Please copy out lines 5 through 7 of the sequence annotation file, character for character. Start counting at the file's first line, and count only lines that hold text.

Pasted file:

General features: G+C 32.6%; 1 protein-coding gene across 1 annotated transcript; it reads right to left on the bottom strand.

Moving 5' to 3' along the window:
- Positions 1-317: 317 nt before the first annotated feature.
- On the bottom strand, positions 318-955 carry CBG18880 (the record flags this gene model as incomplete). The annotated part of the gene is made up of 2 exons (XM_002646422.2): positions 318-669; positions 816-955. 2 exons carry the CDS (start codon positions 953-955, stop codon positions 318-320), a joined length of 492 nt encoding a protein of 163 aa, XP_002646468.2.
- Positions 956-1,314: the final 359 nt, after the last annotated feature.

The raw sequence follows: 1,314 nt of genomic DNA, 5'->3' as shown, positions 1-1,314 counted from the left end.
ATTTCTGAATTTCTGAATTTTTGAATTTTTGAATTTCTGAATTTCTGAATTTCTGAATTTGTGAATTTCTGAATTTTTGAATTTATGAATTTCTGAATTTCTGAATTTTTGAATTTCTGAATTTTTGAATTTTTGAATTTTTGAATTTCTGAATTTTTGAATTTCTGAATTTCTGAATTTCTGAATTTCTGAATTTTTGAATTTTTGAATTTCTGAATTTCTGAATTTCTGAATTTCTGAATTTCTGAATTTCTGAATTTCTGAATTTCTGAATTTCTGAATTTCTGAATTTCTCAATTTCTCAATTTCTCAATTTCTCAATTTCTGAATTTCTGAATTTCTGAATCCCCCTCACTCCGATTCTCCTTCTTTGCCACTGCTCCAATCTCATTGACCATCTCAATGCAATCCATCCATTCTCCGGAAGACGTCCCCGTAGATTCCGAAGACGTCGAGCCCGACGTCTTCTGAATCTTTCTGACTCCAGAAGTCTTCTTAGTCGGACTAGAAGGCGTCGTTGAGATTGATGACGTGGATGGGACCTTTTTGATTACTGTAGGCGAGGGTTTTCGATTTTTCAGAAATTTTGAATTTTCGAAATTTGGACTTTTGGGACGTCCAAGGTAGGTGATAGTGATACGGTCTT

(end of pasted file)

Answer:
- Positions 956-1,314: the final 359 nt, after the last annotated feature.

The raw sequence follows: 1,314 nt of genomic DNA, 5'->3' as shown, positions 1-1,314 counted from the left end.
ATTTCTGAATTTCTGAATTTTTGAATTTTTGAATTTCTGAATTTCTGAATTTCTGAATTTGTGAATTTCTGAATTTTTGAATTTATGAATTTCTGAATTTCTGAATTTTTGAATTTCTGAATTTTTGAATTTTTGAATTTTTGAATTTCTGAATTTTTGAATTTCTGAATTTCTGAATTTCTGAATTTCTGAATTTTTGAATTTTTGAATTTCTGAATTTCTGAATTTCTGAATTTCTGAATTTCTGAATTTCTGAATTTCTGAATTTCTGAATTTCTGAATTTCTGAATTTCTCAATTTCTCAATTTCTCAATTTCTCAATTTCTGAATTTCTGAATTTCTGAATCCCCCTCACTCCGATTCTCCTTCTTTGCCACTGCTCCAATCTCATTGACCATCTCAATGCAATCCATCCATTCTCCGGAAGACGTCCCCGTAGATTCCGAAGACGTCGAGCCCGACGTCTTCTGAATCTTTCTGACTCCAGAAGTCTTCTTAGTCGGACTAGAAGGCGTCGTTGAGATTGATGACGTGGATGGGACCTTTTTGATTACTGTAGGCGAGGGTTTTCGATTTTTCAGAAATTTTGAATTTTCGAAATTTGGACTTTTGGGACGTCCAAGGTAGGTGATAGTGATACGGTCTT